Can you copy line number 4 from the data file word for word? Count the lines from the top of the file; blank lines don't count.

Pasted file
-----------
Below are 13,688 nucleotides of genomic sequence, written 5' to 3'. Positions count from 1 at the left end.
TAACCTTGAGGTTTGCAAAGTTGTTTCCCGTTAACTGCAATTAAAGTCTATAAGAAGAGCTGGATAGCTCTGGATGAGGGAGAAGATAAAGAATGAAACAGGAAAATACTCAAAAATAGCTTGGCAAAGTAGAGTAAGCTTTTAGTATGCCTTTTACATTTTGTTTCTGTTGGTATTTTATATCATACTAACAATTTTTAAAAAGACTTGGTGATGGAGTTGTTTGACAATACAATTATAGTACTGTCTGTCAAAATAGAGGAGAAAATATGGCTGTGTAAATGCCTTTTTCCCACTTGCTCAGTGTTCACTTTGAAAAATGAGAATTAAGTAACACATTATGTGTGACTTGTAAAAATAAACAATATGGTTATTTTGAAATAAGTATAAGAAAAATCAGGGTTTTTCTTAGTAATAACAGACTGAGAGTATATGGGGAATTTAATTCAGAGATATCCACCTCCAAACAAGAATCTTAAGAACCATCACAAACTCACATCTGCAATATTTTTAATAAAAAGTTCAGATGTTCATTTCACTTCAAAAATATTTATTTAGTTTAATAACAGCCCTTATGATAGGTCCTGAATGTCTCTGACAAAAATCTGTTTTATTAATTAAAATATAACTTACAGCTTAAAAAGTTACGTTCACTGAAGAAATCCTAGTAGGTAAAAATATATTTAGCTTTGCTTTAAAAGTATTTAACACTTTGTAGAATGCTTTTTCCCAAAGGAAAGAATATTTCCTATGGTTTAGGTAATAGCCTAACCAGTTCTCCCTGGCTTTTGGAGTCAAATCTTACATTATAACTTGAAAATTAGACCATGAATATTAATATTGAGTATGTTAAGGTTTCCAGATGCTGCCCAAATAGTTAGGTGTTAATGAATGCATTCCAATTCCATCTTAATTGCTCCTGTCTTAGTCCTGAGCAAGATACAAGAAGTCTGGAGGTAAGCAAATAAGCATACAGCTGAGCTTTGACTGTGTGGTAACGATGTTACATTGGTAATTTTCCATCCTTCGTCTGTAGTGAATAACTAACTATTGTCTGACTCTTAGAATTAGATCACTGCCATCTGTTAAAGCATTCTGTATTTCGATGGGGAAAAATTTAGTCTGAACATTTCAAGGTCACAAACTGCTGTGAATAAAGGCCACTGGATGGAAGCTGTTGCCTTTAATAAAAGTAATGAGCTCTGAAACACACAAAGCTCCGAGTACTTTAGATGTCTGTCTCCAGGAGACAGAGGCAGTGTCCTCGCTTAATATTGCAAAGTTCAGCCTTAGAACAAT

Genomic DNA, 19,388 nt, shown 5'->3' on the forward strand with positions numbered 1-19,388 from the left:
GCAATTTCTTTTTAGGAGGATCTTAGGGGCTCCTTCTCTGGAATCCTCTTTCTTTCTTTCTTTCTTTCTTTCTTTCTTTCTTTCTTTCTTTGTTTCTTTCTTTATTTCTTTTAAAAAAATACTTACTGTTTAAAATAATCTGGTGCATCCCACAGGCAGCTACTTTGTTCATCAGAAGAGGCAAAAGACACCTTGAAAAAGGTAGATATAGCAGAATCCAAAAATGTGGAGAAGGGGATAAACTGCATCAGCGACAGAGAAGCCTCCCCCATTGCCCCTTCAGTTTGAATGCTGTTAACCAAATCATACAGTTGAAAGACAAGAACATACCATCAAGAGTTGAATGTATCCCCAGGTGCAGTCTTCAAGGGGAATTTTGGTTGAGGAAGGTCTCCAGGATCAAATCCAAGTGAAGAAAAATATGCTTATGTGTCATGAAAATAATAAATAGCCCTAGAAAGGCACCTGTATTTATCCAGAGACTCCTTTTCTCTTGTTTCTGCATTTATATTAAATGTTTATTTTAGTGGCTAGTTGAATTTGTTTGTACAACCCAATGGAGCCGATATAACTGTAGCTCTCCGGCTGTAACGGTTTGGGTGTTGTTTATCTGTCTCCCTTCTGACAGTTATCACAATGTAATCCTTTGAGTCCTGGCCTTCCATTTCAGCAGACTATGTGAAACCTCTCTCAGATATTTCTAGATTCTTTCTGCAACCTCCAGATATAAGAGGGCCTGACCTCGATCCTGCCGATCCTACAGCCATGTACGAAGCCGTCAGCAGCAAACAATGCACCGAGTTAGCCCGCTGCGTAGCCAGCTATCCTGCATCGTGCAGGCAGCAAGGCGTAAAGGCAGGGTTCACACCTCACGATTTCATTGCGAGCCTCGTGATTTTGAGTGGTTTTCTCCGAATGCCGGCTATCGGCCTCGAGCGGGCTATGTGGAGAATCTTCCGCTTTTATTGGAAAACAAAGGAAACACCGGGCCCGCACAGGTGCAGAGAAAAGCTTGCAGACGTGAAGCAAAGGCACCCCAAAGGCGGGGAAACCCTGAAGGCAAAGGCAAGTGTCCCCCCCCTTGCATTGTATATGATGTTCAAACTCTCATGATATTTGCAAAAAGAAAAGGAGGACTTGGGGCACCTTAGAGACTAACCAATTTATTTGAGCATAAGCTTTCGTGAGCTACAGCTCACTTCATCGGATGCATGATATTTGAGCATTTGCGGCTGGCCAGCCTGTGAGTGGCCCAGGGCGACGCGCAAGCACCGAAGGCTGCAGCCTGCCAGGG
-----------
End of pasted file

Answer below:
GCAATTTCTTTTTAGGAGGATCTTAGGGGCTCCTTCTCTGGAATCCTCTTTCTTTCTTTCTTTCTTTCTTTCTTTCTTTCTTTCTTTCTTTGTTTCTTTCTTTATTTCTTTTAAAAAAATACTTACTGTTTAAAATAATCTGGTGCATCCCACAGGCAGCTACTTTGTTCATCAGAAGAGGCAAAAGACACCTTGAAAAAGGTAGATATAGCAGAATCCAAAAATGTGGAGAAGGGGATAAACTGCATCAGCGACAGAGAAGCCTCCCCCATTGCCCCTTCAGTTTGAATGCTGTTAACCAAATCATACAGTTGAAAGACAAGAACATACCATCAAGAGTTGAATGTATCCCCAGGTGCAGTCTTCAAGGGGAATTTTGGTTGAGGAAGGTCTCCAGGATCAAATCCAAGTGAAGAAAAATATGCTTATGTGTCATGAAAATAATAAATAGCCCTAGAAAGGCACCTGTATTTATCCAGAGACTCCTTTTCTCTTGTTTCTGCATTTATATTAAATGTTTATTTTAGTGGCTAGTTGAATTTGTTTGTACAACCCAATGGAGCCGATATAACTGTAGCTCTCCGGCTGTAACGGTTTGGGTGTTGTTTATCTGTCTCCCTTCTGACAGTTATCACAATGTAATCCTTTGAGTCCTGGCCTTCCATTTCAGCAGACTATGTGAAACCTCTCTCAGATATTTCTAGATTCTTTCTGCAACCTCCAGATATAAGAGGGCCTGACCTCGATCCTGCCGATCCTACAGCCATGTACGAAGCCGTCAGCAGCAAACAATGCACCGAGTTAGCCCGCTGCGTAGCCAGCTATCCTGCATCGTGCAGGCAGCAAGGCGTAAAGGCAGGGTTCACACCTCACGATTTCATTGCGAGCCTCGTGATTTTGAGTGGTTTTCTCCGAATGCCGGCTATCGGCCTCGAGCGGGCTATGTGGAGAATCTTCCGCTTTTATTGGAAAACAAAGGAAACACCGGGCCCGCACAGGTGCAGAGAAAAGCTTGCAGACGTGAAGCAAAGGCACCCCAAAGGCGGGGAAACCCTGAAGGCAAAGGCAAGTGTCCCCCCCCTTGCATTGTATATGATGTTCAAACTCTCATGATATTTGCAAAAAGAAAAGGAGGACTTGGGGCACCTTAGAGACTAACCAATTTATTTGAGCATAAGCTTTCGTGAGCTACAGCTCACTTCATCGGATGCATGATATTTGAGCATTTGCGGCTGGCCAGCCTGTGAGTGGCCCAGGGCGACGCGCAAGCACCGAAGGCTGCAGCCTGCCAGGG